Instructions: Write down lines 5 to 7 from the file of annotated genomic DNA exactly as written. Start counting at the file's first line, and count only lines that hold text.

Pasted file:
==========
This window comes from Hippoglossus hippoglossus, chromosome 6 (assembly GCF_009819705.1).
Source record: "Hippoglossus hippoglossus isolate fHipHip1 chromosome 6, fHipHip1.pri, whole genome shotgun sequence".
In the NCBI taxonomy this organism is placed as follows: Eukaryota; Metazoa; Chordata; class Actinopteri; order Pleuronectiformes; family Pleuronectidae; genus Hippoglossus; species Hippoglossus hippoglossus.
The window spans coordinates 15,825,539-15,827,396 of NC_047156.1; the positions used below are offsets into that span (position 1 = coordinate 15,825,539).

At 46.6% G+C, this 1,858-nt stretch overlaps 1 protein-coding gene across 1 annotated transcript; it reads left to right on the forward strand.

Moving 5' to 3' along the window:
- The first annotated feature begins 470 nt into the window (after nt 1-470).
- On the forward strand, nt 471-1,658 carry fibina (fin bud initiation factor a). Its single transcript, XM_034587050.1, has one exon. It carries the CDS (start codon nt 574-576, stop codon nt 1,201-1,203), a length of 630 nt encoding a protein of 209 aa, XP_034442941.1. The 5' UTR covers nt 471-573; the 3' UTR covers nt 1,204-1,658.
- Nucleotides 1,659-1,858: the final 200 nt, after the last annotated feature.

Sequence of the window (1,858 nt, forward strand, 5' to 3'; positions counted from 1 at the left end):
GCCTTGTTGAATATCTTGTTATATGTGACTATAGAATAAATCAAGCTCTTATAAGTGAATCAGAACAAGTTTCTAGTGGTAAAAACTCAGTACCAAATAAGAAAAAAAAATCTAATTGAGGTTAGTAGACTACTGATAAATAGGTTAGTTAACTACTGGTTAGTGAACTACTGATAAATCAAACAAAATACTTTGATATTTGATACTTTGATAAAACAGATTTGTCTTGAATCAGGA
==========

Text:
At 46.6% G+C, this 1,858-nt stretch overlaps 1 protein-coding gene across 1 annotated transcript; it reads left to right on the forward strand.

Moving 5' to 3' along the window:
- The first annotated feature begins 470 nt into the window (after nt 1-470).